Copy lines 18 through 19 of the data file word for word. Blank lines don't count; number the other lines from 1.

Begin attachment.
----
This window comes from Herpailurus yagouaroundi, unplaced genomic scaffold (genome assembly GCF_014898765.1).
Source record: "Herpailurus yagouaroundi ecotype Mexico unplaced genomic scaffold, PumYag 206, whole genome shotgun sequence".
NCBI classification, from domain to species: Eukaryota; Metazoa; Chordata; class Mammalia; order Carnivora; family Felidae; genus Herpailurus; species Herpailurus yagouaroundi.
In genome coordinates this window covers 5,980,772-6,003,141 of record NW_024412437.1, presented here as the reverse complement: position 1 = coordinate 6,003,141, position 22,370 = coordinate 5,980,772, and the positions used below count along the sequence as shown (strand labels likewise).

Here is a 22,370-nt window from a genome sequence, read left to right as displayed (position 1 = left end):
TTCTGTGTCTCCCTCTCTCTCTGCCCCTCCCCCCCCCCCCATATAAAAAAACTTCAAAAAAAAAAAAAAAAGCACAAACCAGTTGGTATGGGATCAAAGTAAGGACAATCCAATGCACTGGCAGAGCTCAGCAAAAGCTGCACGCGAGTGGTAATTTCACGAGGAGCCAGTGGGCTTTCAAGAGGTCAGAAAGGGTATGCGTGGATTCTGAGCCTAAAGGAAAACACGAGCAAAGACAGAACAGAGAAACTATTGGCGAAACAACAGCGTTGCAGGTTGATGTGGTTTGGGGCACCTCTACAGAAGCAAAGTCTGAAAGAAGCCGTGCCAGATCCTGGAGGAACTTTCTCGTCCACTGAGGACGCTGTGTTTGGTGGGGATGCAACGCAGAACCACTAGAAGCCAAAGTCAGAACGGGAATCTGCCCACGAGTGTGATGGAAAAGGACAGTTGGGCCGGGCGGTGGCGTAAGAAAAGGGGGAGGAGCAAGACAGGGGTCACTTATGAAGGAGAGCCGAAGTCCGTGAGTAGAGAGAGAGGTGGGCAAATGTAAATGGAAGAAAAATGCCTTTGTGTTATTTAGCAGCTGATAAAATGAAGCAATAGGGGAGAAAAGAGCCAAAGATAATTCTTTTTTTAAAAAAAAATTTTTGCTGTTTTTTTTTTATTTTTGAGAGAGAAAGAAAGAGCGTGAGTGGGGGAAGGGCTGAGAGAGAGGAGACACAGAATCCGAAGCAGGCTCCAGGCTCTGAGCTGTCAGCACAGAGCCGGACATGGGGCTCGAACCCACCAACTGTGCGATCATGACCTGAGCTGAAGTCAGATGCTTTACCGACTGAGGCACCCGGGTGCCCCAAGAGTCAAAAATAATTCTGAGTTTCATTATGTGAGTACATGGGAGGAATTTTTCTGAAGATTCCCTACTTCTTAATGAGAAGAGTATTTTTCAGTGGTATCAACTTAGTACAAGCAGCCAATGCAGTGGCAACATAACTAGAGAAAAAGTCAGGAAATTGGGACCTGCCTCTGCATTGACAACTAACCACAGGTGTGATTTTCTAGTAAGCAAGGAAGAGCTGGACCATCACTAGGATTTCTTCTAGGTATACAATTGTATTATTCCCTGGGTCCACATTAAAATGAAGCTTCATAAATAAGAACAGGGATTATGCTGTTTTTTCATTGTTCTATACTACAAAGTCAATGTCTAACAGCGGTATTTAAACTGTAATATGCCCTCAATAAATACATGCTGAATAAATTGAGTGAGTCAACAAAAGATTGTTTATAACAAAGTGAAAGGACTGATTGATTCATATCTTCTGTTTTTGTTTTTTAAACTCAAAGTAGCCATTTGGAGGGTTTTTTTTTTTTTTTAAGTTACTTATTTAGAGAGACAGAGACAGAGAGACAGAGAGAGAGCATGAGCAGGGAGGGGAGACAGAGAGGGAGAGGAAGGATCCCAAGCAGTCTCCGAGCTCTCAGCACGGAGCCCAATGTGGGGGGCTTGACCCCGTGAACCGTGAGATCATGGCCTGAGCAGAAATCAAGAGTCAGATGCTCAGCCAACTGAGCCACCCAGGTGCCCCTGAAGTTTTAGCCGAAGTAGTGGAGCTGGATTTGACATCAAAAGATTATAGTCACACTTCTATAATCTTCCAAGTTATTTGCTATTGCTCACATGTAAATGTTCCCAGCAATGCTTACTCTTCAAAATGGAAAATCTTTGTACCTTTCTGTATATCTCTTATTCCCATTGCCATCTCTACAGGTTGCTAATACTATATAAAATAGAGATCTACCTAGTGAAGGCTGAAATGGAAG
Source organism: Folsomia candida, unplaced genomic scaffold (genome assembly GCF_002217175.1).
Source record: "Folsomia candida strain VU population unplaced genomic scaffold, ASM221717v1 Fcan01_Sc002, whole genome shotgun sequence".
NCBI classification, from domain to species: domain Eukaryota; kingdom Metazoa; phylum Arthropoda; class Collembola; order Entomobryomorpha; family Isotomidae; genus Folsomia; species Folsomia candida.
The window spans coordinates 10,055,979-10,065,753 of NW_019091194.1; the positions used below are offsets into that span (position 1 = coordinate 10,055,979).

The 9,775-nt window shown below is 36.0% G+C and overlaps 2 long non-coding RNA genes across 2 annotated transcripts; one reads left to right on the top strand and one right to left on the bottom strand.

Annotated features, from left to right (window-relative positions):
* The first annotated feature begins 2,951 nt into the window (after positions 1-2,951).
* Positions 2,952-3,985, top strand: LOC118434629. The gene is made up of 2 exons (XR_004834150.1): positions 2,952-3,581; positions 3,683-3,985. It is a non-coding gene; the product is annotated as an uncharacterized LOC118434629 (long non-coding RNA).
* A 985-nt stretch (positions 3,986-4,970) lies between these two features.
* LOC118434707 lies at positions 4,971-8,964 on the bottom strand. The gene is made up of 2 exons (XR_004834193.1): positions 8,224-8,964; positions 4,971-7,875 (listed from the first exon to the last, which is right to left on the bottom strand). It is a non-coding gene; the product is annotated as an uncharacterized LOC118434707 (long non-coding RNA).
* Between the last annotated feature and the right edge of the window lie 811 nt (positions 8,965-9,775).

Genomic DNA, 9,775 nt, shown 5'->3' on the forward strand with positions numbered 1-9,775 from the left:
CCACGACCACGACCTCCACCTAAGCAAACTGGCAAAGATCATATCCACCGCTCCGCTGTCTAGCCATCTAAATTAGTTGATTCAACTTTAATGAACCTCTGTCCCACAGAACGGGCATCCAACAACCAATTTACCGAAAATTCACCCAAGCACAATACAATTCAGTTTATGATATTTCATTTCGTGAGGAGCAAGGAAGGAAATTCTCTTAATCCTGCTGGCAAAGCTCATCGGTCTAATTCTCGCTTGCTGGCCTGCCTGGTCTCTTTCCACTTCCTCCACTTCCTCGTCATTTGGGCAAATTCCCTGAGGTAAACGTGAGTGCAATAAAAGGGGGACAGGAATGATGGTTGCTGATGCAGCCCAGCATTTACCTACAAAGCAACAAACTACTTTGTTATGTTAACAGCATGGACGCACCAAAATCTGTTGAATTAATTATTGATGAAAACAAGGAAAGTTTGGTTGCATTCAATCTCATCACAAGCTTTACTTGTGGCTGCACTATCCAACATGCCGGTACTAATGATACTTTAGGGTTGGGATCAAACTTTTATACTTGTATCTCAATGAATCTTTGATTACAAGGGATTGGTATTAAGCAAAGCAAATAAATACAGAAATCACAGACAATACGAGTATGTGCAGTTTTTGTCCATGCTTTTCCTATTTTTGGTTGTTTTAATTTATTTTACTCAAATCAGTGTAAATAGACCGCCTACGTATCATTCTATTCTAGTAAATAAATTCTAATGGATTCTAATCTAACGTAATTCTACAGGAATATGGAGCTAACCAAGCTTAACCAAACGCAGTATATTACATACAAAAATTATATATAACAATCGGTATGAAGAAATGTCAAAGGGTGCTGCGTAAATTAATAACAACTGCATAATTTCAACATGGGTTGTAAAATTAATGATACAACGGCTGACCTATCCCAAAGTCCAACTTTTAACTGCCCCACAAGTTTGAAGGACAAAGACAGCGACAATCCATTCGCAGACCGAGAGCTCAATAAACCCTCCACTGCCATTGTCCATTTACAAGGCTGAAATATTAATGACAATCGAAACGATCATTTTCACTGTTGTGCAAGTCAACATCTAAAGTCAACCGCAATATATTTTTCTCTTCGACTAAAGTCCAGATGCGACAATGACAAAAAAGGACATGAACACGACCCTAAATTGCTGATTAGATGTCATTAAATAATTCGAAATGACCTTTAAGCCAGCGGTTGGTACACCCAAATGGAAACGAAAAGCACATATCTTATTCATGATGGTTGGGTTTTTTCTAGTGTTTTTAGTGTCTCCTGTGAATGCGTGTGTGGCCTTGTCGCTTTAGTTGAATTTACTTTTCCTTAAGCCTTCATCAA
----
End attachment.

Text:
Genomic DNA, 9,775 nt, shown 5'->3' on the forward strand with positions numbered 1-9,775 from the left:
CCACGACCACGACCTCCACCTAAGCAAACTGGCAAAGATCATATCCACCGCTCCGCTGTCTAGCCATCTAAATTAGTTGATTCAACTTTAATGAACCTCTGTCCCACAGAACGGGCATCCAACAACCAATTTACCGAAAATTCACCCAAGCACAATACAATTCAGTTTATGATATTTCATTTCGTGAGGAGCAAGGAAGGAAATTCTCTTAATCCTGCTGGCAAAGCTCATCGGTCTAATTCTCGCTTGCTGGCCTGCCTGGTCTCTTTCCACTTCCTCCACTTCCTCGTCATTTGGGCAAATTCCCTGAGGTAAACGTGAGTGCAATAAAAGGGGGACAGGAATGATGGTTGCTGATGCAGCCCAGCATTTACCTACAAAGCAACAAACTACTTTGTTATGTTAACAGCATGGACGCACCAAAATCTGTTGAATTAATTATTGATGAAAACAAGGAAAGTTTGGTTGCATTCAATCTCATCACAAGCTTTACTTGTGGCTGCACTATCCAACATGCCGGTACTAATGATACTTTAGGGTTGGGATCAAACTTTTATACTTGTATCTCAATGAATCTTTGATTACAAGGGATTGGTATTAAGCAAAGCAAATAAATACAGAAATCACAGACAATACGAGTATGTGCAGTTTTTGTCCATGCTTTTCCTATTTTTGGTTGTTTTAATTTATTTTACTCAAATCAGTGTAAATAGACCGCCTACGTATCATTCTATTCTAGTAAATAAATTCTAATGGATTCTAATCTAACGTAATTCTACAGGAATATGGAGCTAACCAAGCTTAACCAAACGCAGTATATTACATACAAAAATTATATATAACAATCGGTATGAAGAAATGTCAAAGGGTGCTGCGTAAATTAATAACAACTGCATAATTTCAACATGGGTTGTAAAATTAATGATACAACGGCTGACCTATCCCAAAGTCCAACTTTTAACTGCCCCACAAGTTTGAAGGACAAAGACAGCGACAATCCATTCGCAGACCGAGAGCTCAATAAACCCTCCACTGCCATTGTCCATTTACAAGGCTGAAATATTAATGACAATCGAAACGATCATTTTCACTGTTGTGCAAGTCAACATCTAAAGTCAACCGCAATATATTTTTCTCTTCGACTAAAGTCCAGATGCGACAATGACAAAAAAGGACATGAACACGACCCTAAATTGCTGATTAGATGTCATTAAATAATTCGAAATGACCTTTAAGCCAGCGGTTGGTACACCCAAATGGAAACGAAAAGCACATATCTTATTCATGATGGTTGGGTTTTTTCTAGTGTTTTTAGTGTCTCCTGTGAATGCGTGTGTGGCCTTGTCGCTTTAGTTGAATTTACTTTTCCTTAAGCCTTCATCAA